This expression will derive a new layer that includes all locations in the Potential Landslide Risk Areas layer within one kilometer of the Initiation Areas layer—in other words, all the areas one kilometer upstream and downstream of where a landslide enters a floodplain.

  5. Click Add. Name the result layer Landslide Risk Areas (and add your name or initials). Click Run Analysis.

    Landslide risk areas

    A new layer is added to the map. The new layer depicts areas potentially affected by a landslide.

  6. Rename the new layer by removing your name or initials.
  7. Remove the Potential Landslide Risk Areas and Initiation Areas layers.

    Now that you've mapped the areas prone to landslide activity, you'll take some time to explore the map a little more closely to see how population and infrastructure may be affected by a landslide event.

  8. Zoom to the City of Boulder bookmark.

    City of Boulder landslide risk

    As with flood risk, the number of people in danger of landslides is relatively high in Boulder, because it is a major population center at a confluence of many floodways and geologic hazard zones. The landslide risk here is primarily downstream, meaning that people and property are under threat of being buried by landslide debris itself.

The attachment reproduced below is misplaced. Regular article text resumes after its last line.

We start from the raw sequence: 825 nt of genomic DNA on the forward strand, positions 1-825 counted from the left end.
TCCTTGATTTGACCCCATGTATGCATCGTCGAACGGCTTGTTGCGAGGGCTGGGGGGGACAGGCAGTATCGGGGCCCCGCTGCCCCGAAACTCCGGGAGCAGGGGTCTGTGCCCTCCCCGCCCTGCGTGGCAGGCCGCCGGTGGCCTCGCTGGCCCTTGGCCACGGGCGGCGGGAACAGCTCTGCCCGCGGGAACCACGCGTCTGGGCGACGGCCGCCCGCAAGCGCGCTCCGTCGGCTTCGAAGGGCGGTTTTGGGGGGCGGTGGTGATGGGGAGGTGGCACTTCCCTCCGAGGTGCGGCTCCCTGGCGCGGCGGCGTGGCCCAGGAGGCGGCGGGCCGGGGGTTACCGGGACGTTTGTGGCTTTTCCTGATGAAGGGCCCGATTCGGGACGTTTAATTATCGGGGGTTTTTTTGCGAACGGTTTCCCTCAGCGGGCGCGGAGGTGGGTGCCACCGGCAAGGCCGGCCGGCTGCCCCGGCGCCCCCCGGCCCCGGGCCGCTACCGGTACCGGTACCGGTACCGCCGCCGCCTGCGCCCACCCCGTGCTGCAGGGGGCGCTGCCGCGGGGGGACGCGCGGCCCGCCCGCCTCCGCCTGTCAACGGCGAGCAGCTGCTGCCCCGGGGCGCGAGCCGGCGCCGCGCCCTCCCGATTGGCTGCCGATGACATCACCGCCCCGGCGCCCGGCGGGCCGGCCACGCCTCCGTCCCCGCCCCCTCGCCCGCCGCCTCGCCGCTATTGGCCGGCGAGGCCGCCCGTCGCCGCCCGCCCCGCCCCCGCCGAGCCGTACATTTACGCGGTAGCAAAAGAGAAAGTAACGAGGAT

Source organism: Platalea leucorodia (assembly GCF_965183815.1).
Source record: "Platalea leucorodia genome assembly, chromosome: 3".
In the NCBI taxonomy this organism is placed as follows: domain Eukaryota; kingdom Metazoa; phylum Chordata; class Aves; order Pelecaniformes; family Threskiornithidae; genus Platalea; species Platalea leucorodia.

9. Zoom to the Lyons bookmark.

    Town of Lyons landslide risk

    Only one relatively small landslide risk area threatens Lyons. However, unlike Boulder, the landslide threat here is primarily upstream rather than downstream. The people and property of Lyons aren't in danger of being buried under landslide debris as much as they are in danger of the extreme upstream flooding that might occur if a landslide dams up a floodplain. A landslide event in Lyons may exacerbate the already-severe flooding and compound problems for the people of Lyons.